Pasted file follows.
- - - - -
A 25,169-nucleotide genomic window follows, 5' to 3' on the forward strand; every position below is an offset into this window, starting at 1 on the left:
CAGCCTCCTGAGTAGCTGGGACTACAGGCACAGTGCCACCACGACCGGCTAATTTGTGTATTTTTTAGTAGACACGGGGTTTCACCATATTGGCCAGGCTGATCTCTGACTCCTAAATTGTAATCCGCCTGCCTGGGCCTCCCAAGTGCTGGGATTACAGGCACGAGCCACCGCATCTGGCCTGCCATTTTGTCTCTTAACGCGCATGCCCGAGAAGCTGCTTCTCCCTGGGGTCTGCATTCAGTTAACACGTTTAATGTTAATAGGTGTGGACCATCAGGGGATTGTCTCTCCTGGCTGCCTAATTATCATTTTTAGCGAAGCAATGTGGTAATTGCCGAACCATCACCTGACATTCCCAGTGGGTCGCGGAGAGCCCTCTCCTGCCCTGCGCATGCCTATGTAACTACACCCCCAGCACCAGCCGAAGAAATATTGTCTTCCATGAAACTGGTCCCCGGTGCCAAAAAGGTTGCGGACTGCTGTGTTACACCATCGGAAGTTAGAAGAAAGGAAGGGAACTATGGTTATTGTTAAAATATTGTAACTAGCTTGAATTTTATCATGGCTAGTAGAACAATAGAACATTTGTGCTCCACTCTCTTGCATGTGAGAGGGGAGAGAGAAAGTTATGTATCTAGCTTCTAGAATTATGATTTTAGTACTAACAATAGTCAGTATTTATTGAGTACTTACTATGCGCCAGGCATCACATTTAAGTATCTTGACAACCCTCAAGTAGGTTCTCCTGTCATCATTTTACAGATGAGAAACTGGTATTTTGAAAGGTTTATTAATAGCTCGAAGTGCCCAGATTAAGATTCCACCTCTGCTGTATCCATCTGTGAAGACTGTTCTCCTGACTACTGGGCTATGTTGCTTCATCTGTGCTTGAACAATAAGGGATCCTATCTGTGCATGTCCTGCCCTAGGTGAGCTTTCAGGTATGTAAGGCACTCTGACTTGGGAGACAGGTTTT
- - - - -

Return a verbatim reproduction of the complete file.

A 25,169-nucleotide genomic window follows, 5' to 3' on the forward strand; every position below is an offset into this window, starting at 1 on the left:
CAGCCTCCTGAGTAGCTGGGACTACAGGCACAGTGCCACCACGACCGGCTAATTTGTGTATTTTTTAGTAGACACGGGGTTTCACCATATTGGCCAGGCTGATCTCTGACTCCTAAATTGTAATCCGCCTGCCTGGGCCTCCCAAGTGCTGGGATTACAGGCACGAGCCACCGCATCTGGCCTGCCATTTTGTCTCTTAACGCGCATGCCCGAGAAGCTGCTTCTCCCTGGGGTCTGCATTCAGTTAACACGTTTAATGTTAATAGGTGTGGACCATCAGGGGATTGTCTCTCCTGGCTGCCTAATTATCATTTTTAGCGAAGCAATGTGGTAATTGCCGAACCATCACCTGACATTCCCAGTGGGTCGCGGAGAGCCCTCTCCTGCCCTGCGCATGCCTATGTAACTACACCCCCAGCACCAGCCGAAGAAATATTGTCTTCCATGAAACTGGTCCCCGGTGCCAAAAAGGTTGCGGACTGCTGTGTTACACCATCGGAAGTTAGAAGAAAGGAAGGGAACTATGGTTATTGTTAAAATATTGTAACTAGCTTGAATTTTATCATGGCTAGTAGAACAATAGAACATTTGTGCTCCACTCTCTTGCATGTGAGAGGGGAGAGAGAAAGTTATGTATCTAGCTTCTAGAATTATGATTTTAGTACTAACAATAGTCAGTATTTATTGAGTACTTACTATGCGCCAGGCATCACATTTAAGTATCTTGACAACCCTCAAGTAGGTTCTCCTGTCATCATTTTACAGATGAGAAACTGGTATTTTGAAAGGTTTATTAATAGCTCGAAGTGCCCAGATTAAGATTCCACCTCTGCTGTATCCATCTGTGAAGACTGTTCTCCTGACTACTGGGCTATGTTGCTTCATCTGTGCTTGAACAATAAGGGATCCTATCTGTGCATGTCCTGCCCTAGGTGAGCTTTCAGGTATGTAAGGCACTCTGACTTGGGAGACAGGTTTT